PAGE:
Announcement

ADP Research Institute (ADPRI) and the Stanford Digital Economy Lab (the “Lab”) announced they will retool the ADP National Employment Report (NER) methodology to provide a more robust, high-frequency view of the labor market and trajectory of economic growth. In preparation for the changeover to the new report and methodology, ADPRI will pause issuing the current report and has targeted August 31, 2022, to reintroduce the ADP National Employment Report in collaboration with the Stanford Digital Economy Lab (the “Lab”). We look forward to providing an even more comprehensive labor market analysis and will be in touch with additional details closer to the re-launch, later this summer.  For more information on this announcement, please visit here.

MainStreet Macro: No Free Lunch

September 20, 2021 | read time icon 7 min

Nela Richardson, Ph.D.
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There’s a saying in economics – there’s no such thing as a free lunch. The idea is that things that look free often have hidden cost.

The cost of borrowing, for both Main Street and Wall Street, isn’t exactly free, but it is really, really cheap right now thanks to the Federal Reserve’s easy-money policy, which has kept interest rates at rock-bottom levels.

But all that cheap money can come at a high cost to all of us down the road. When Fed governors meet this week to take their regular measure of the economy, they’ll be weighing three of the biggest tradeoffs of cheap money.

1. Less room to maneuver

Interest rates have been low in the U.S. and around the world for more than a decade. The Fed’s main policy tool, the federal funds rate, peaked at only 2.5% in the decade between 2010 and 2020, far lower than the historical average since the 1950’s of roughly 5%. 

By the time the pandemic arrived, rates already were so low that there wasn’t much left for the Fed to cut. Beginning in March 2020, the Fed has lowered the federal funds rate by 1.5 percentage points, to almost zero. By comparison, it cut rates by 5 percentage points during the Great Recession. 

The lesson here is that the lower rates are in good economic times, the less wiggle room the Fed has to stimulate the economy during bad times.

Source: St. Louis Federal Reserve Economic Research

2. Bigger Balance Sheet

During the pandemic, the Fed has whipped out its proverbial credit card (it’s actually more like Venmo) to purchase $4 trillion in government bonds to drive down the cost of long-term borrowing for Main Street businesses and consumers. As a result, the central bank’s balance sheet has doubled in less than two years.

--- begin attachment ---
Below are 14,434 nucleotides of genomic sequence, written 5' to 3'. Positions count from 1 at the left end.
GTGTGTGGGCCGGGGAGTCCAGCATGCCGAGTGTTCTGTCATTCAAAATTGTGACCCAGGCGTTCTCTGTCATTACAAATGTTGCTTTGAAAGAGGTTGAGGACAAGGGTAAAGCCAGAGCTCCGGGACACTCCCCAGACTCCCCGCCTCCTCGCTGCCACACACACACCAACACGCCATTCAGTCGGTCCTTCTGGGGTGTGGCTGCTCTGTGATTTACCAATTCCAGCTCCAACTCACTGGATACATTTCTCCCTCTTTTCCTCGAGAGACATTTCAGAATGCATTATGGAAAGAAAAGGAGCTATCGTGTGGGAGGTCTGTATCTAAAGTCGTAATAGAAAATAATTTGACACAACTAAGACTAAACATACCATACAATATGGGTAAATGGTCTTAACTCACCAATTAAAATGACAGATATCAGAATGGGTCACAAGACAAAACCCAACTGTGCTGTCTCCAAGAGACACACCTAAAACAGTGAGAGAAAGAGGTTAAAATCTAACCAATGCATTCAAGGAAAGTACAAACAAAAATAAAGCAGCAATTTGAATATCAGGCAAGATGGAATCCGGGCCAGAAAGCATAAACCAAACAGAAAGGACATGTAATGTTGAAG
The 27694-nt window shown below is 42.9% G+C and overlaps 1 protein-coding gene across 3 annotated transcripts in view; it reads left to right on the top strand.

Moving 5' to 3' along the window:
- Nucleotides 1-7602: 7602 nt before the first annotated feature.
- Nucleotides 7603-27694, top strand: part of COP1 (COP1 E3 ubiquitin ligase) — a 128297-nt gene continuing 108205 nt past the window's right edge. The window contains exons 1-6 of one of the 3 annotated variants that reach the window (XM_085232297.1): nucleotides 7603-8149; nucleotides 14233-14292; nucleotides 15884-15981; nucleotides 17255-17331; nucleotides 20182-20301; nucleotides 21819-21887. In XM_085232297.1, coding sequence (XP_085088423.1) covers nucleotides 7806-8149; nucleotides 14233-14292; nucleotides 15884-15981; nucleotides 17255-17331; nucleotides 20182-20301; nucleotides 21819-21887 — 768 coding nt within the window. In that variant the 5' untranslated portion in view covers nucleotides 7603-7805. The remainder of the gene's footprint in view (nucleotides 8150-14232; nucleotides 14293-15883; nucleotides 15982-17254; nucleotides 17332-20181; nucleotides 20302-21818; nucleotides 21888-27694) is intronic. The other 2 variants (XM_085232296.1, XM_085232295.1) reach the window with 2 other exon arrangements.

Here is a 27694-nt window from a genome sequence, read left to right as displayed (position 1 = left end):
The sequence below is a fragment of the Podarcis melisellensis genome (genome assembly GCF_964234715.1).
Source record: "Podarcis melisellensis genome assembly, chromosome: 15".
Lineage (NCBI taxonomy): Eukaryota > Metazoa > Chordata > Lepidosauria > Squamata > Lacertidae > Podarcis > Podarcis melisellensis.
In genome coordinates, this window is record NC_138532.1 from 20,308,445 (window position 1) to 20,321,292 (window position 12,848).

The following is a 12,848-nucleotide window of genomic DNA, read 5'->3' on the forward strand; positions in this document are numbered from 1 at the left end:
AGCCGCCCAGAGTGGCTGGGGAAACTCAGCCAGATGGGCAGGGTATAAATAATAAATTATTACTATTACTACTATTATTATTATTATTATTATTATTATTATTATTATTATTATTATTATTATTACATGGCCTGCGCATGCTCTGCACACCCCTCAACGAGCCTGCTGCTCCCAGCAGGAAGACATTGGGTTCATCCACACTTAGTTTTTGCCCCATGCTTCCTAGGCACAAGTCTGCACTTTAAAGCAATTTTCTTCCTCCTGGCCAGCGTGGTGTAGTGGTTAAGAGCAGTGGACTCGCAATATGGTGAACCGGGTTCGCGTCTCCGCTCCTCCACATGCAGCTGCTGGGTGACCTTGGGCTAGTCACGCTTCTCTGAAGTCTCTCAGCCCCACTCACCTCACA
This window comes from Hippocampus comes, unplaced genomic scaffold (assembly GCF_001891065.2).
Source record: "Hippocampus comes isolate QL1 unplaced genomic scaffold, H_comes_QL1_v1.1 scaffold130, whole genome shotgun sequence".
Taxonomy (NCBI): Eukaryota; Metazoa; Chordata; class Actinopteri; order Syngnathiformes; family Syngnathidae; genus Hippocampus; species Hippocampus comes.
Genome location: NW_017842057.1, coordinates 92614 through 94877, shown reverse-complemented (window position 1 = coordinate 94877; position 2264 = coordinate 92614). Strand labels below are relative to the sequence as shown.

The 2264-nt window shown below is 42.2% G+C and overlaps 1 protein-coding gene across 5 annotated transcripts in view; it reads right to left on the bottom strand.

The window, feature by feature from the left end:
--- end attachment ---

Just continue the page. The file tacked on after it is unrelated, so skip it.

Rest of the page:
Before the Great Financial Crisis of 2007, the Fed’s portfolio had never exceeded $1 trillion. In a process known as quantitative easing, the Fed began buying Treasurys and government-backed mortgages, effectively lowering long-term rates by creating new, continuous demand for bonds.

The program was intended to be temporary, but it’s lingered ever since. The Fed pared back its purchases in 2013 and 2014, and even briefly whittled down its asset stash in 2017. But in 2019 it returned to bond-buying to boost the then-tepid economy.

Shortly before the pandemic, the Fed’s balance sheet stood at $4 trillion. Less than two years later, it stands at more than $8.4 trillion.

The upshot: Even after a decade of growth following the financial crisis, the Fed was unable to completely remove the extra support it had given to financial markets and the economy. Now the balance sheet is even bigger, and it’s become even harder for the Fed to disentangle heavy-handed monetary stimulus from the economy.

Which leads to the third cost of cheap money – the potential for mistakes.

3. Potential for a policy mistake

The Fed prefers to warm interest rates in a crock pot rather than a microwave – low and slow. So when the central bank wants to back off on the stimulus, it doesn’t just sell off $8.4 trillion in bonds all at once. Its first step typically is to slowly reduce monthly bond buying.

Only after the Fed tapers its asset purchases does it bring interest rates up slowly, over a period of months or even years, to get back to a more neutral level that won’t push the economy into overdrive.

The spoiler to this playbook is inflation. Inflation has cooled over the past two months, but at 4% in August it’s still way above the Fed’s 2% target. Keeping cheap money in place for too long could allow inflation to build to levels that are harmful to the economy. That would force the Fed to aggressively hike rates again sooner rather than later.

My Take

The Fed moved aggressively in the wake of the pandemic. Slashing interest rates and buying bonds were just two necessary actions that effectively stifled economic fallout from the health crisis when the economy nose-dived by 30% in the second quarter of 2020.

Since then, the U.S. economy has surpassed its pre-pandemic trajectory. This is almost entirely due to the Fed’s healthy serving of monetary stimulus and more than $5 trillion in fiscal support from Congress.

When Fed officials hold their regularly scheduled September policy meeting this week, they’ll certainly discuss how to normalize policy at a time when all is not back to normal. The coronavirus is still a front-burner health and economic concern, the labor market is still recovering, and supply bottlenecks continue to push up prices. 

Withdrawing stimulus too quickly could slow the jobs recovery. Waiting too long could lead to even higher inflation.

If the Fed makes the wrong choice, Main Street will be picking up the check for all that cheap money.